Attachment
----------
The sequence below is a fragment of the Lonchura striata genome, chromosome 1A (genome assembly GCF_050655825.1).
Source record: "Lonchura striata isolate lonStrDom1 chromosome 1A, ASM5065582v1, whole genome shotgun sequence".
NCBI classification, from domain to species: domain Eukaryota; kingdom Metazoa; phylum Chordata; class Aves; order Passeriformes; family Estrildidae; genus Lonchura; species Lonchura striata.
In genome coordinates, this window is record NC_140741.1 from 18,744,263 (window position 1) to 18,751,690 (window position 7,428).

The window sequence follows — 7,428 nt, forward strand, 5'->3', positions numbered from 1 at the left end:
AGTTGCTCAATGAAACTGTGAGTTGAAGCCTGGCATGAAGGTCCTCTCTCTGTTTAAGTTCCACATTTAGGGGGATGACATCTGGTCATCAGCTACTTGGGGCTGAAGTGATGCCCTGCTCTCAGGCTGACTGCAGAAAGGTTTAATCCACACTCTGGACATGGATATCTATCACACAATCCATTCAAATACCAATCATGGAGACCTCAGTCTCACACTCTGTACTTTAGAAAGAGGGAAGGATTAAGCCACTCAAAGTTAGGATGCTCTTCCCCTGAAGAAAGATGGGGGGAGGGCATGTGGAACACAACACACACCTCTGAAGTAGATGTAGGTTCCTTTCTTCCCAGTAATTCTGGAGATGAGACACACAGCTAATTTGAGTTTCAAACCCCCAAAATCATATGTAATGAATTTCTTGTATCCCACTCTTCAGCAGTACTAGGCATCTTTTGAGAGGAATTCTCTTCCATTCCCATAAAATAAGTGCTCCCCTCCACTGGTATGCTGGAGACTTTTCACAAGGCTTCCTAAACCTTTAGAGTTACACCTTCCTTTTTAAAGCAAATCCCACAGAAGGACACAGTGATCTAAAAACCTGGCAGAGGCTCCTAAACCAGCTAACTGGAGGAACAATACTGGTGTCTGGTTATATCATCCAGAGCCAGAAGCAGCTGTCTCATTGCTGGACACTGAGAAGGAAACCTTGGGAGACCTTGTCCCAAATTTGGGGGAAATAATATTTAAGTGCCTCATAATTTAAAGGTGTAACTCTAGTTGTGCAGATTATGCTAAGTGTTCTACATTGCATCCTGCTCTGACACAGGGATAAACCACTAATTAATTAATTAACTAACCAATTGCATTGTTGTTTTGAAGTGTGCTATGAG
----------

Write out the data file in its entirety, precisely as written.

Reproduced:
The sequence below is a fragment of the Lonchura striata genome, chromosome 1A (genome assembly GCF_050655825.1).
Source record: "Lonchura striata isolate lonStrDom1 chromosome 1A, ASM5065582v1, whole genome shotgun sequence".
NCBI classification, from domain to species: domain Eukaryota; kingdom Metazoa; phylum Chordata; class Aves; order Passeriformes; family Estrildidae; genus Lonchura; species Lonchura striata.
In genome coordinates, this window is record NC_140741.1 from 18,744,263 (window position 1) to 18,751,690 (window position 7,428).

The window sequence follows — 7,428 nt, forward strand, 5'->3', positions numbered from 1 at the left end:
AGTTGCTCAATGAAACTGTGAGTTGAAGCCTGGCATGAAGGTCCTCTCTCTGTTTAAGTTCCACATTTAGGGGGATGACATCTGGTCATCAGCTACTTGGGGCTGAAGTGATGCCCTGCTCTCAGGCTGACTGCAGAAAGGTTTAATCCACACTCTGGACATGGATATCTATCACACAATCCATTCAAATACCAATCATGGAGACCTCAGTCTCACACTCTGTACTTTAGAAAGAGGGAAGGATTAAGCCACTCAAAGTTAGGATGCTCTTCCCCTGAAGAAAGATGGGGGGAGGGCATGTGGAACACAACACACACCTCTGAAGTAGATGTAGGTTCCTTTCTTCCCAGTAATTCTGGAGATGAGACACACAGCTAATTTGAGTTTCAAACCCCCAAAATCATATGTAATGAATTTCTTGTATCCCACTCTTCAGCAGTACTAGGCATCTTTTGAGAGGAATTCTCTTCCATTCCCATAAAATAAGTGCTCCCCTCCACTGGTATGCTGGAGACTTTTCACAAGGCTTCCTAAACCTTTAGAGTTACACCTTCCTTTTTAAAGCAAATCCCACAGAAGGACACAGTGATCTAAAAACCTGGCAGAGGCTCCTAAACCAGCTAACTGGAGGAACAATACTGGTGTCTGGTTATATCATCCAGAGCCAGAAGCAGCTGTCTCATTGCTGGACACTGAGAAGGAAACCTTGGGAGACCTTGTCCCAAATTTGGGGGAAATAATATTTAAGTGCCTCATAATTTAAAGGTGTAACTCTAGTTGTGCAGATTATGCTAAGTGTTCTACATTGCATCCTGCTCTGACACAGGGATAAACCACTAATTAATTAATTAACTAACCAATTGCATTGTTGTTTTGAAGTGTGCTATGAG